Through Samuel, God commanded Saul to go and smite the Amalekites, and utterly destroy all their possessions. But Saul only partially obeyed the command; he destroyed the inferior cattle, but reserved the best, and spared the wicked king. The next day he met the prophet Samuel, and greeted him with flattering self-congratulations. Said he, “Blessed be thou of the Lord; I have performed the commandment of the Lord.” But the prophet immediately responded, “What meaneth then the bleating of the sheep in mine ears, and the lowing of the oxen which I hear?”

Saul was confused, and sought to shirk responsibility by answering, “They have brought them from the Amalekites; for the people spared the best of the sheep and of the oxen to sacrifice unto the Lord thy God, and the rest we have utterly destroyed.” Samuel reproved the king, reminding him of the explicit command of God directing him to destroy all things belonging to Amalek. He pointed out Saul's transgression, and declared that he had disobeyed the Lord. But Saul refused to acknowledge that he had done wrong, and again excused his sin by pleading that he had reserved the best of the cattle to sacrifice unto the Lord.

The king's persistency in refusing to see and confess his sin grieved Samuel to the heart. He sorrowfully asked, “Hath the Lord as great delight in burnt offering and sacrifices as in obeying the voice of the Lord? Behold, to obey is better than sacrifice, and to hearken than the fat of rams.” “Because thou hast rejected the word of the Lord, he hath also rejected thee from being king.” And for his transgression, the kingdom of Israel was rent from the hands of Saul, and given to a neighbor that was better than he, even David, the son of Jesse.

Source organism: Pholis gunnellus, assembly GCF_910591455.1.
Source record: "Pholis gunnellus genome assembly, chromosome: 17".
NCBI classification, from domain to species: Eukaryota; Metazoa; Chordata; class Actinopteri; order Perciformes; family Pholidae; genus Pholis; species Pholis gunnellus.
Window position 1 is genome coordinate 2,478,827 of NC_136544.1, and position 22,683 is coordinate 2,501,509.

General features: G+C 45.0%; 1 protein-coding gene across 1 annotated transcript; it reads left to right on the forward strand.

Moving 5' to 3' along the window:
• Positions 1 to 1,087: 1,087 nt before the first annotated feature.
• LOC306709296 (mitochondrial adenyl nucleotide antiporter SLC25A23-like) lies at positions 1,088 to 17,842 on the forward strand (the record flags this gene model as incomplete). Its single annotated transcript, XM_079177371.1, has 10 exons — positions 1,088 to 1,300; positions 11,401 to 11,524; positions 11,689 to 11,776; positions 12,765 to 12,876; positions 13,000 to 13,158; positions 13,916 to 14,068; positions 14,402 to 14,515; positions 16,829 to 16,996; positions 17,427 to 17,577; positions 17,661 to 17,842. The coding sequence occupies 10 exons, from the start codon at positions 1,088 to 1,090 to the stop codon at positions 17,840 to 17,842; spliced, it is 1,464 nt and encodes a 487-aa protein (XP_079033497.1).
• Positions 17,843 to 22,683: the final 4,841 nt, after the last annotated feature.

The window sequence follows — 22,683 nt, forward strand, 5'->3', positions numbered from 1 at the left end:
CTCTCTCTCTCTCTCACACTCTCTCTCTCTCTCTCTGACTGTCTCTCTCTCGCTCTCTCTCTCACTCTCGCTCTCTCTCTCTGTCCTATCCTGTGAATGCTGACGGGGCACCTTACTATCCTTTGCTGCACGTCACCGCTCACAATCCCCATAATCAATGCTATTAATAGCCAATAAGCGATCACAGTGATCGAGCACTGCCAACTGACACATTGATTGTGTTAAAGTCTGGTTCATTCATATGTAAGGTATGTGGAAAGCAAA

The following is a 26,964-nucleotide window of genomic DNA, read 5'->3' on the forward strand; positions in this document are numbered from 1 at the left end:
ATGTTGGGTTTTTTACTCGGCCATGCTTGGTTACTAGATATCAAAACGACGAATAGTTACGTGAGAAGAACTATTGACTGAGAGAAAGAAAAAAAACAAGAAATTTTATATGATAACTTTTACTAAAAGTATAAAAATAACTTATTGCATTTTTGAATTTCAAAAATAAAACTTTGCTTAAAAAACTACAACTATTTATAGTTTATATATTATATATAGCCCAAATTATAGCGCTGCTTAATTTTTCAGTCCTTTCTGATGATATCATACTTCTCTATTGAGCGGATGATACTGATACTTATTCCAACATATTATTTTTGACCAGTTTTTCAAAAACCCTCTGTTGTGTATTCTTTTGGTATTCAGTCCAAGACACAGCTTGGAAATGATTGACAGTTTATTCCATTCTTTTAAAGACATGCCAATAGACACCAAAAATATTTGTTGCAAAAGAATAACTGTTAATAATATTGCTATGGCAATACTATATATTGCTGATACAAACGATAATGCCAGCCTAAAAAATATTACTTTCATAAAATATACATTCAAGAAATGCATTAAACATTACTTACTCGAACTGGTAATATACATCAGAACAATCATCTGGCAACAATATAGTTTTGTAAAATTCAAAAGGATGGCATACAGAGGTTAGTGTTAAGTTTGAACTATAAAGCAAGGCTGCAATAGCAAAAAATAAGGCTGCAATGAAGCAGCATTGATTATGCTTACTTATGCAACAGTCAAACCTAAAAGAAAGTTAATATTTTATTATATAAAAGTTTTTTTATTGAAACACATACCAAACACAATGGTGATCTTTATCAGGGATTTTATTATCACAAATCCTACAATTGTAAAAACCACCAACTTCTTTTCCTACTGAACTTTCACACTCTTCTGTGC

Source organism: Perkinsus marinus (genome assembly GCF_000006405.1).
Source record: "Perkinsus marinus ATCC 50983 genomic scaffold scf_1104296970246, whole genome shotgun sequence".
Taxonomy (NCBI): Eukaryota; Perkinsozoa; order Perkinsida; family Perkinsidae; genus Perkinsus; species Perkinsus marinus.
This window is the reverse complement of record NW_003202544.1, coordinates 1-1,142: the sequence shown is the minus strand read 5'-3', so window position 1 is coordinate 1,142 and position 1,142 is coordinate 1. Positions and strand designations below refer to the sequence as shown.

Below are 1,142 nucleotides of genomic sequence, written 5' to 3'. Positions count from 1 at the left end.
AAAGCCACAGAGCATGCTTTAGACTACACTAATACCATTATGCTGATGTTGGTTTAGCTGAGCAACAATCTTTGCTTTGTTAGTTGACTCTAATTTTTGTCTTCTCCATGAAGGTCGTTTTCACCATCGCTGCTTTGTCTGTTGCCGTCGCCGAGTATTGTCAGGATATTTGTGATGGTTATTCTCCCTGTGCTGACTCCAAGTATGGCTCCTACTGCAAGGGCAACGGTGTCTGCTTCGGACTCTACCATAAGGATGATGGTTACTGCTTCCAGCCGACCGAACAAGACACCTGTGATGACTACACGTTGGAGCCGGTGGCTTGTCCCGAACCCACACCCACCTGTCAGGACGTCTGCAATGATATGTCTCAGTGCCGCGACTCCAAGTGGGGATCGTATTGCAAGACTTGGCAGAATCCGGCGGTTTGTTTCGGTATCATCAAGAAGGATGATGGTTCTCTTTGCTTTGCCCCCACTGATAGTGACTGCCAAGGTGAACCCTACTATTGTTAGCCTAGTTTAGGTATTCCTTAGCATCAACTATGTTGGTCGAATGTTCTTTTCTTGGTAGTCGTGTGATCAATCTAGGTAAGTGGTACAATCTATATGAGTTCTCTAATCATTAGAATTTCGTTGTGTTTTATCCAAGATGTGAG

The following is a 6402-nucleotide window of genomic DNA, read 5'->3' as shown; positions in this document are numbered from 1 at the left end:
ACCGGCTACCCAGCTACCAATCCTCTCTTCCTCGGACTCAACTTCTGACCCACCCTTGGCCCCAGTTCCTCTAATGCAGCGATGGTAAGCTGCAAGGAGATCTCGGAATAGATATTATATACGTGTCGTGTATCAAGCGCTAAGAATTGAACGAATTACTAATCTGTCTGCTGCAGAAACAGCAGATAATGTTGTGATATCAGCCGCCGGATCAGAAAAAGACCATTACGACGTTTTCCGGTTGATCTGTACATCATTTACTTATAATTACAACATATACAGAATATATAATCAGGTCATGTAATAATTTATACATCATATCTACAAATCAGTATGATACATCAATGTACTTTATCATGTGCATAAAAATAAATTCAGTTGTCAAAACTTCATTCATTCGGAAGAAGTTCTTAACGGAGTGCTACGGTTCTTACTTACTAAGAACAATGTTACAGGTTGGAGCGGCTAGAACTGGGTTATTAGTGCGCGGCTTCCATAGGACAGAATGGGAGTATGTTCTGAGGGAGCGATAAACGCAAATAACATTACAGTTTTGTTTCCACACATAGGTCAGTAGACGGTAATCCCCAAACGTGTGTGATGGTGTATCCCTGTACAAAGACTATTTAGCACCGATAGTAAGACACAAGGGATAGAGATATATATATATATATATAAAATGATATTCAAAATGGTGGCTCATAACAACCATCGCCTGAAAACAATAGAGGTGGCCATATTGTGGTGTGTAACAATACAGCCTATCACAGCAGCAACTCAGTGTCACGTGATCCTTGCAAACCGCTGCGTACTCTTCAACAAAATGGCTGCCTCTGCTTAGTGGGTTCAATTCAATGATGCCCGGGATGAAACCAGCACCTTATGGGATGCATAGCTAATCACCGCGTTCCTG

God is no less particular now than he was in ancient times. His eye is upon all his people, and over all the work of their hands. He will accept of no partial obedience; he will sanction no compromise with self. Nor will he suffer those who disobey his word to go unpunished. Though he may bear long with the transgressor, retribution will surely come at last.

God spoke to the children of Israel by the mouths of prophets and apostles; but there never was a time when men were more fully informed than they now are concerning his will and the course he would have them pursue. But will they profit by his teachings? Will they receive his reproofs and heed the warnings?

Disobedience hardens the heart and deadens the conscience of the guilty, and it also tends to corrupt the faith of others. That which at first looks very wrong to them, gradually loses this appearance, till finally they question whether it is really sin, and unconsciously fall into the same error. When a duty presents itself, we should not delay to meet its demands. Delay gives time for doubts to arise, unbelief creeps in, the judgment is perverted, the understanding darkened; and at length the reproofs of God's Spirit do not reach the heart of the deluded one, who has become so blinded as to feel that they cannot possibly be intended for him or apply to his case.

Precious probationary time is passing, and few realize its worth. The golden hours are squandered in worldly pursuits, in pleasure, in absolute sin, while a preparation for eternity, the great object for which they were given, is entirely overlooked. The law of God is slighted and forgotten; yet its precepts are none the less binding, and every transgression will receive its merited punishment. For purpose of worldly gain men desecrate the Sabbath; yet the claims of that holy day are not abrogated or lessened. God's command is clear and unquestionable on this point. He has peremptorily forbidden us to labor on the Sabbath; he has set it apart as a day sanctified to himself.

Those who would walk in the path of obedience to God's commandments will encounter many hindrances. There are strong and subtle influences that bind them to the ways of the world; but the power of the Lord can break these chains. He will remove these obstacles from before the feet of his faithful, humble children, or give them strength and courage to conquer every difficulty, if they earnestly beseech his help. All hindrances will vanish before an earnest desire and persistent effort to do the will of God. Light from Heaven will illuminate the pathway of those who, no matter what trials and perplexities they may encounter, go forward in the way of obedience, looking to Jesus for help and guidance.

Basel, Switzerland.